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The Maine Eel and Elver Fishery

The American eel (Anguilla rostrata) has a catadromous life cycle, that is, it spawns in the ocean and migrates to fresh water to grow to adult size. As adult eels mature, they leave the brackish/freshwater growing areas in the fall (August to November), migrate to the Sargasso Sea and spawn during the late winter. The Sargasso Sea is a large area of the western North Atlantic located east of the Bahamas and south of Bermuda. After spawning, the adult eels die. The eggs hatch after several days and develop into a larval stage (leptocephalus) which is shaped like a willow leaf. The larvae drift in the ocean for several months and then enter the Gulf Stream current to be carried north toward the North American continent. As they approach the continental shelf, the larvae transform into miniature transparent eels called “glass eels”. As glass eels leave the open ocean to enter estuaries and ascend rivers they are known as elvers. This migration occurs in late winter, early spring, and throughout the summer months. Some elvers may remain in brackish waters while others ascend rivers far inland. Eels may stay in growing areas from 8-25 years before migrating back to sea to spawn.

There are three distinct fisheries for eels in Maine which relate to three different life stages. The glass eel/elver fishery harvests small eels returning to rivers from their ocean spawning areas. This fishery utilizes fine mesh fyke nets (a funnel shaped net) or dip nets to collect elvers as they ascend to fresh water. The yellow eel fishery occurs for eels which are growing in brackish and fresh waters. These eels are typically more than 2-3 years old, but not yet mature. Harvesting gear in this fishery includes baited eel pots and fyke nets. The silver eel fishery occurs in late summer and fall and consists of weirs across streams and rivers to collect out migrating sexually mature eels that are moving downstream to go to the Sargasso Sea to spawn.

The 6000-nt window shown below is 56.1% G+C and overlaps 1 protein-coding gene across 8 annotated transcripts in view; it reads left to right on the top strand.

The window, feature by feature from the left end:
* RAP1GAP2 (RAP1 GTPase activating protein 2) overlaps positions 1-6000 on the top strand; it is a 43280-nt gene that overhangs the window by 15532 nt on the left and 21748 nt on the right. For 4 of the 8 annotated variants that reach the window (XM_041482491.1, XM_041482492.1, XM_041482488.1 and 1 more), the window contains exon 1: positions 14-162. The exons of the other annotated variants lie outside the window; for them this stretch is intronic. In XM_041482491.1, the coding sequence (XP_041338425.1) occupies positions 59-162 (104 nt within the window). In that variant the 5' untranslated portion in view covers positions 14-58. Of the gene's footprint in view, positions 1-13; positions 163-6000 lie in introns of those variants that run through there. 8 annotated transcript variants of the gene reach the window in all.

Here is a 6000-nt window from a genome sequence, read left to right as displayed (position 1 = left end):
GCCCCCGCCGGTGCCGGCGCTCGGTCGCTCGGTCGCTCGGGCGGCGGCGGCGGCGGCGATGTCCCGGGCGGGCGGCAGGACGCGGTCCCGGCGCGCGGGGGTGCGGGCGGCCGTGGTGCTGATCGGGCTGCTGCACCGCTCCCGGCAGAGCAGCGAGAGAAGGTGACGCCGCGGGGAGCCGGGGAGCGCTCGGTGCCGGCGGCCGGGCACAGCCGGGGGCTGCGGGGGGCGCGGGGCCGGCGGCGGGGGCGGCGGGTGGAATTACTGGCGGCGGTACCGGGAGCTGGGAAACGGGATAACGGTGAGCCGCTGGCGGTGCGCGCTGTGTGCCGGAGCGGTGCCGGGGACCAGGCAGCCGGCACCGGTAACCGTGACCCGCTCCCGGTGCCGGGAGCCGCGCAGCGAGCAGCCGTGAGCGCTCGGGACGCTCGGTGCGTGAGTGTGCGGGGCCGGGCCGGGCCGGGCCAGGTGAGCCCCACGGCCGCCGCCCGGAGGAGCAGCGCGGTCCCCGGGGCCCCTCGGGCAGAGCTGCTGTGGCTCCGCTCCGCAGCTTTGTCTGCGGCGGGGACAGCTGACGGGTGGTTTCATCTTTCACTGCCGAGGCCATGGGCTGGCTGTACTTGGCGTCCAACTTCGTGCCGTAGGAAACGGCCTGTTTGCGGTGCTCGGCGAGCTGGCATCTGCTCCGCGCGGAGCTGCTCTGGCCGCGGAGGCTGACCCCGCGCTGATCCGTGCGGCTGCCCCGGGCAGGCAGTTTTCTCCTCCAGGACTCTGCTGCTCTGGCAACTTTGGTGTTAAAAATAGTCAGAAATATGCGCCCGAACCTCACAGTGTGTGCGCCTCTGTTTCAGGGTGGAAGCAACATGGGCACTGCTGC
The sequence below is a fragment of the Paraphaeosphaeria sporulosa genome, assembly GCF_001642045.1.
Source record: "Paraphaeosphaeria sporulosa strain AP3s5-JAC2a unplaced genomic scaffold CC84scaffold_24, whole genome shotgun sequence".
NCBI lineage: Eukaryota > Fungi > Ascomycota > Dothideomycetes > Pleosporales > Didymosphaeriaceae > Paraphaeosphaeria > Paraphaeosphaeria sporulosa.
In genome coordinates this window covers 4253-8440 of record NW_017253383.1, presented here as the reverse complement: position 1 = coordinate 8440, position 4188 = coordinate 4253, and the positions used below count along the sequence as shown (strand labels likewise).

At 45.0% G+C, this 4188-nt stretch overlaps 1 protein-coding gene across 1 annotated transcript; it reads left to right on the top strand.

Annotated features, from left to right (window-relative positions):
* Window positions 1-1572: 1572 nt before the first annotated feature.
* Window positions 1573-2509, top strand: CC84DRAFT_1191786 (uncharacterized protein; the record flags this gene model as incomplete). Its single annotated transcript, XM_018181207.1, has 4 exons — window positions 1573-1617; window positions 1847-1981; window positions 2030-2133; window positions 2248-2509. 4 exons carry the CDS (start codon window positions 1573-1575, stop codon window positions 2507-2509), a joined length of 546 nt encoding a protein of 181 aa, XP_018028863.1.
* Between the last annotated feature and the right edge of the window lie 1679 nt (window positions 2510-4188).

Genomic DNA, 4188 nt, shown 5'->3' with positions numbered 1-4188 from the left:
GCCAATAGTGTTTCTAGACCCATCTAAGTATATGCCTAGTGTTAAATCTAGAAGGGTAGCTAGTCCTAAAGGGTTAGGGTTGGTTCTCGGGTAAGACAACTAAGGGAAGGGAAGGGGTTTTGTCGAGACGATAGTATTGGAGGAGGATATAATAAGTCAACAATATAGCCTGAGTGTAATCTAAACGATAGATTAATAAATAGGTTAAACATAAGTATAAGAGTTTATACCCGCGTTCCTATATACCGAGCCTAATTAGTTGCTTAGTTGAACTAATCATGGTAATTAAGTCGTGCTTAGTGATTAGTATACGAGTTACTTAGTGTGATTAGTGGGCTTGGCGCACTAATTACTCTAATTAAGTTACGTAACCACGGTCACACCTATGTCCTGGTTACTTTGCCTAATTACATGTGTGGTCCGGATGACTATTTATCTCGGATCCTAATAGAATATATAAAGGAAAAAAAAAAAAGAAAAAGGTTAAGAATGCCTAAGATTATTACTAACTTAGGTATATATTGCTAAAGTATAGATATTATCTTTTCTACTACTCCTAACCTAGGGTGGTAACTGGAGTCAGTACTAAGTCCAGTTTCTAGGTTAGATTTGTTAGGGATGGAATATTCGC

Fisheries for yellow and silver eels have a long history in Maine, having occurred since the earliest colonial settlements. The elver fishery is relatively recent, having begun in the early 1970’s to 1978 and recommenced in the early 1990’s. The fishery was nonexistent from 1979 to the early 1990’s due to a collapse in market demand for elvers. In recent years, market demand has increased dramatically. Elvers are highly valued in the far east (Japan, China, Taiwan, and Korea) where they are cultured and reared to adult size for the food fish market. Due to recent intense market demand, elvers have now become the most valuable marine resource in terms of price per pound which varies from $25 to $350. The fishing season for elvers is restricted to March 22 through May 31. Harvest methods are restricted to hand dip net and fyke nets with no more than two fyke nets allowed per license holder, depending on the license holder's history. Concerns about elver fishing relate to impacts of fyke nets on other species migrating and spawning (smelt, alewives, trout and salmon) in Maine rivers, potential over harvest of eels, and the significance of eels to the ecosystem.  Legislation passed in 2006 eliminated new entry into the fishery via the elver lottery. Currently an elver fishing license may be issued only to an individual who possessed an elver fishing license in the previous calendar year

Dr. Gail Wippelhauser and George Zink Jr. are monitoring the Maine elver fishery to collect information on the harvest and fishing effort, bycatch of other species in elver nets, and the impact of this fishery on adult eel abundance in Maine waters. In addition, DMR has funded a number of eel research projects with the University of Maine at Orono to investigate various life history aspects of the American eel.

For more information on the eel and elver fishery and monitoring, visit our Sea Run Fish Programs page, or contact Dr. Gail Wippelhauser.